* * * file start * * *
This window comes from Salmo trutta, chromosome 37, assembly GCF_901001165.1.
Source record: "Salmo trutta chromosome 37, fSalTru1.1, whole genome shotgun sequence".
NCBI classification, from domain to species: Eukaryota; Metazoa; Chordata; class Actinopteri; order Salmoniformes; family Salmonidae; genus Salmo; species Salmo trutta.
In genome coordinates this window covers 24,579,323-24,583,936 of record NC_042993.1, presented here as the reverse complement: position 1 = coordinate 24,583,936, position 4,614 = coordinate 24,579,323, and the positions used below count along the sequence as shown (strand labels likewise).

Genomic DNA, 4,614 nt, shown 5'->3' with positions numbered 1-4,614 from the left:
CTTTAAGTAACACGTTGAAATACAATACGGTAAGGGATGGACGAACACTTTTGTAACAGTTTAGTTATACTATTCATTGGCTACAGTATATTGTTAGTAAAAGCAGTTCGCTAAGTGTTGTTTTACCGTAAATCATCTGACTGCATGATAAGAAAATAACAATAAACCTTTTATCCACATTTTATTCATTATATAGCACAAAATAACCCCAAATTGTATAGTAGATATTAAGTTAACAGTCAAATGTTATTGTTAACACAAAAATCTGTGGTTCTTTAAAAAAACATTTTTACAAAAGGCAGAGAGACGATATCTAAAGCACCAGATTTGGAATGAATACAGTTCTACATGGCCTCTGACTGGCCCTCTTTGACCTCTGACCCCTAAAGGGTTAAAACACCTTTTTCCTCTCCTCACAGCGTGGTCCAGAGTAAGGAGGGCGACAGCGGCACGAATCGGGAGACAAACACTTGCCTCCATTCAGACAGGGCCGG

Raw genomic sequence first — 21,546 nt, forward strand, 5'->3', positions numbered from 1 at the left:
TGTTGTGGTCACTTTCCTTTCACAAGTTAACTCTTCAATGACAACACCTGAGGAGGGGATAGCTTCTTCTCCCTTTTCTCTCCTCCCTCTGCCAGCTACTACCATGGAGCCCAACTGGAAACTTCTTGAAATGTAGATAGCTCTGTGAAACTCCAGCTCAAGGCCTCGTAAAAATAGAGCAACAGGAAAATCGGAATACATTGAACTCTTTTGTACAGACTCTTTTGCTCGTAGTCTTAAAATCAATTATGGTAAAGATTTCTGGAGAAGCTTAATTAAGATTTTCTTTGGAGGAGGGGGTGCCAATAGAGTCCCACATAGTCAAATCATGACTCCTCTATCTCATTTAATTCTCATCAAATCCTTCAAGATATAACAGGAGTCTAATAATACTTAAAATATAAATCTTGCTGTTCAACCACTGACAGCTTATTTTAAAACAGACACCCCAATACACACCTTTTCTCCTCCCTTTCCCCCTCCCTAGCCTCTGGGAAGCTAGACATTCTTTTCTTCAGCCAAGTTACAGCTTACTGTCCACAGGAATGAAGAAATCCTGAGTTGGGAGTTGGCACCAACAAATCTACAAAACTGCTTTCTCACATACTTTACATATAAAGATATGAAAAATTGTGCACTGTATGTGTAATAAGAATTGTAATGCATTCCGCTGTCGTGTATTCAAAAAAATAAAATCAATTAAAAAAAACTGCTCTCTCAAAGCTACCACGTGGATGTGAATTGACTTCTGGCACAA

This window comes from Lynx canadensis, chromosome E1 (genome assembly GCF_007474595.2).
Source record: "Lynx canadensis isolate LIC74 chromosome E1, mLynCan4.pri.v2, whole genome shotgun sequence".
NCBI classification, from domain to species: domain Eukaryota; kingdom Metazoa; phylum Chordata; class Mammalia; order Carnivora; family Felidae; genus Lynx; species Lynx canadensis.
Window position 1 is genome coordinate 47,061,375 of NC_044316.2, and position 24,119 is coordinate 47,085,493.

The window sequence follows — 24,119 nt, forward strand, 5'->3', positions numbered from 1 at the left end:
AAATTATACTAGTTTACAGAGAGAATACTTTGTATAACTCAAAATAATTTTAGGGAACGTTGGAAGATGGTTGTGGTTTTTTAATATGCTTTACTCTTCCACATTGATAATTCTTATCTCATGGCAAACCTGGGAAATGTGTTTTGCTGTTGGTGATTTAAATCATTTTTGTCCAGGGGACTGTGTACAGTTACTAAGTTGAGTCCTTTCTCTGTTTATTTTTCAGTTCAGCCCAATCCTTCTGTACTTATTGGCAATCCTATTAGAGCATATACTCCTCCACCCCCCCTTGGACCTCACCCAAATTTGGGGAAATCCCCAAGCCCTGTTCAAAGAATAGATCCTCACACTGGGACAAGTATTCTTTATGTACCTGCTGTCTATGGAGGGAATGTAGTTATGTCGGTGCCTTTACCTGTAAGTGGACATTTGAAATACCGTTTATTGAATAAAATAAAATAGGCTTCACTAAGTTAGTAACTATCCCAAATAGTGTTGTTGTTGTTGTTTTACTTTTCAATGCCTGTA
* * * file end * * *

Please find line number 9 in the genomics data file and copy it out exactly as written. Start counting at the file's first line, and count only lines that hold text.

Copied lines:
This window comes from Lynx canadensis, chromosome E1 (genome assembly GCF_007474595.2).